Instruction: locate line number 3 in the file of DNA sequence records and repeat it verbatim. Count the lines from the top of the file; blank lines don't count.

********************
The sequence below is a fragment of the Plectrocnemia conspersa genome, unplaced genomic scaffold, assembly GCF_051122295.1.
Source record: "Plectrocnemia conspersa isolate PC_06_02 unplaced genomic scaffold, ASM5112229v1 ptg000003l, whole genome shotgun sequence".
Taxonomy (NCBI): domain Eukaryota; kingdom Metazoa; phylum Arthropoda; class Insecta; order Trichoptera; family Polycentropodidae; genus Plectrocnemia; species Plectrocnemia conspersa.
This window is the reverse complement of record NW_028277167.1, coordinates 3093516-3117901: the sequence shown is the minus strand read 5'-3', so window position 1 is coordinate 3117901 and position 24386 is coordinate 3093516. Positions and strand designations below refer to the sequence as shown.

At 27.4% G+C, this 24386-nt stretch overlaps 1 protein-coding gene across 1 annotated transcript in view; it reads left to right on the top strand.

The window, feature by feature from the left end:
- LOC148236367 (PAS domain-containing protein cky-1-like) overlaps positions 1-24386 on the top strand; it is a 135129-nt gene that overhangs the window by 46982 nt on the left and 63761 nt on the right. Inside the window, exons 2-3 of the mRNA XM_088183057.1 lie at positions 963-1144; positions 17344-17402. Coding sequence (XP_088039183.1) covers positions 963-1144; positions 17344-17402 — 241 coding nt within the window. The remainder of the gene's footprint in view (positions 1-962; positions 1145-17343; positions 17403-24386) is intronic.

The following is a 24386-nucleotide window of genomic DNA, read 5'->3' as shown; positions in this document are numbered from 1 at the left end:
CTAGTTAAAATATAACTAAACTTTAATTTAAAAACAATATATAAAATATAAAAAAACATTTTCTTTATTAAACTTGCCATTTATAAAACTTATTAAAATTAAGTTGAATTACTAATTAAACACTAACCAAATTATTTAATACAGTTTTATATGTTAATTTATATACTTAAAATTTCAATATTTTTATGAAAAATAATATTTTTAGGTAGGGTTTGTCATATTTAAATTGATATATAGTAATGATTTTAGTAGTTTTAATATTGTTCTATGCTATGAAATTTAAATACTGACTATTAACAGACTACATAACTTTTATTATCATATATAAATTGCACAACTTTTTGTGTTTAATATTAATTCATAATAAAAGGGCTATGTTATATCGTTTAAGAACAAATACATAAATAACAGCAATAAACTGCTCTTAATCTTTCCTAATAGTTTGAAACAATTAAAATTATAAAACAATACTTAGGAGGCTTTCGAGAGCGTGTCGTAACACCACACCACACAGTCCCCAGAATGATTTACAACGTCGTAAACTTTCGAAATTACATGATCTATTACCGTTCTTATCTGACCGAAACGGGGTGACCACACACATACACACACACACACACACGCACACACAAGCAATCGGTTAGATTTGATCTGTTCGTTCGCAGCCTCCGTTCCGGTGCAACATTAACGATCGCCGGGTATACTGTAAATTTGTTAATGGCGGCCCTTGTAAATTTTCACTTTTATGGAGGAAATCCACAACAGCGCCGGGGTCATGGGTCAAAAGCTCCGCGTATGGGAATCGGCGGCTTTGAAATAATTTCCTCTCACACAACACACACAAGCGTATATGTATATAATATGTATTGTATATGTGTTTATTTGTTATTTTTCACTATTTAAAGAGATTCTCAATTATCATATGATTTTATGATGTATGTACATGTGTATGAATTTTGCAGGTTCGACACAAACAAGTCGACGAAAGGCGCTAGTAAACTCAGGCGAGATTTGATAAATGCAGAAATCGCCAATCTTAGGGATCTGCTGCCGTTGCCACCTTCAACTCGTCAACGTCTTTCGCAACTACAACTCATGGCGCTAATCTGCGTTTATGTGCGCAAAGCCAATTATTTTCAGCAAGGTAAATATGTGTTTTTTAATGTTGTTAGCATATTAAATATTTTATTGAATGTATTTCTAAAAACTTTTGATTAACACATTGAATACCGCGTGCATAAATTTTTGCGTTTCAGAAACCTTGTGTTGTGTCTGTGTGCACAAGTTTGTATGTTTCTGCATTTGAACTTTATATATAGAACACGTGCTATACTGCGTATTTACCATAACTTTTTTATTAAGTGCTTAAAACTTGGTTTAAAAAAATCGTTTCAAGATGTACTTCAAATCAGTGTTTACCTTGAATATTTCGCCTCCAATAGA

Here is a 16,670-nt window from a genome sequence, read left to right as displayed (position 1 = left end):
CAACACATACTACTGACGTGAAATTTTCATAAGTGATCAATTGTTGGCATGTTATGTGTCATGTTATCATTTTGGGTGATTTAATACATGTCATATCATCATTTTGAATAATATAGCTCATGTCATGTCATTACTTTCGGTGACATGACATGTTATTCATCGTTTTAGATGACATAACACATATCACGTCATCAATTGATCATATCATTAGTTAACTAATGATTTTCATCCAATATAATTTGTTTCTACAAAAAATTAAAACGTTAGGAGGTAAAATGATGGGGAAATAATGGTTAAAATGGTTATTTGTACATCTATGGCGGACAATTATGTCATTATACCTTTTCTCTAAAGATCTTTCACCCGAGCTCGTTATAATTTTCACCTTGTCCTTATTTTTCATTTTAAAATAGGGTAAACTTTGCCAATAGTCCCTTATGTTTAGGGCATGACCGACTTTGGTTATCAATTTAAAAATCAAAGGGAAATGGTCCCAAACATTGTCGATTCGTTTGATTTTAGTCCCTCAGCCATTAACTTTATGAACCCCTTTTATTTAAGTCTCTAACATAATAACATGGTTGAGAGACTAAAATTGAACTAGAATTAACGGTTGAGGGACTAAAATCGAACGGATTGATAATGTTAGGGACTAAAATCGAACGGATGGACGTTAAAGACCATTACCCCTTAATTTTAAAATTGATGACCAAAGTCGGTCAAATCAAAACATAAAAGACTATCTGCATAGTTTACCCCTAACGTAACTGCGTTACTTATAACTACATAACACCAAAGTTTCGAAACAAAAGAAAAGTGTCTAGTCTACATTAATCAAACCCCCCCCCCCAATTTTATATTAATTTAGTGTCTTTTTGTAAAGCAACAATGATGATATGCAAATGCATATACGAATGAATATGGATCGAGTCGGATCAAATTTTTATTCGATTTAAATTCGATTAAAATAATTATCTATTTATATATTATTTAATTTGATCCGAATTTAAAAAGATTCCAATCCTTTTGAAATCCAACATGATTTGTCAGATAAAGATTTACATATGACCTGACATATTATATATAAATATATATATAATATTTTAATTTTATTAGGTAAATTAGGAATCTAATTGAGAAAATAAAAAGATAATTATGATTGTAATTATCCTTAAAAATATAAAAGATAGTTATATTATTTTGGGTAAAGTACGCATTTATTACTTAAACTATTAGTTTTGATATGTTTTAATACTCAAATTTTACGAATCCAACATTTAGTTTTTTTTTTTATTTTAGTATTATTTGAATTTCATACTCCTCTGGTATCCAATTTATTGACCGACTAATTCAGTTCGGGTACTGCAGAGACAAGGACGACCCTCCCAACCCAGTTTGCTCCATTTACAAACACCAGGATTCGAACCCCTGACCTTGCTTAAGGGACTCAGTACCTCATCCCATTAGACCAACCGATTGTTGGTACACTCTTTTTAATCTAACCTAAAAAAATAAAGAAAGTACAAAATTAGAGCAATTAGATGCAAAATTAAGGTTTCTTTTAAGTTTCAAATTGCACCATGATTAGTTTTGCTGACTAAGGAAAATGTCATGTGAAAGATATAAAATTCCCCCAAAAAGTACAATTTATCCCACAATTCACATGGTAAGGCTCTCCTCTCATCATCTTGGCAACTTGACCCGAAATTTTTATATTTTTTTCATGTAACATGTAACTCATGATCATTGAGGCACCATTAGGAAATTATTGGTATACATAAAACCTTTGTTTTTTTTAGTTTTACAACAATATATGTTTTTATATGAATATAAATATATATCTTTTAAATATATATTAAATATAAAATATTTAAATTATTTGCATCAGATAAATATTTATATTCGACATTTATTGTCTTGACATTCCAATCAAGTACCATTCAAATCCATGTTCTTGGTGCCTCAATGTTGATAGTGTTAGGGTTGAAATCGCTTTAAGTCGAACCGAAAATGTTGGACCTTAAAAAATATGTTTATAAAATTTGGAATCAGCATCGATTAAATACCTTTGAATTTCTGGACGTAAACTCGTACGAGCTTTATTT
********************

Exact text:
Taxonomy (NCBI): domain Eukaryota; kingdom Metazoa; phylum Arthropoda; class Insecta; order Trichoptera; family Polycentropodidae; genus Plectrocnemia; species Plectrocnemia conspersa.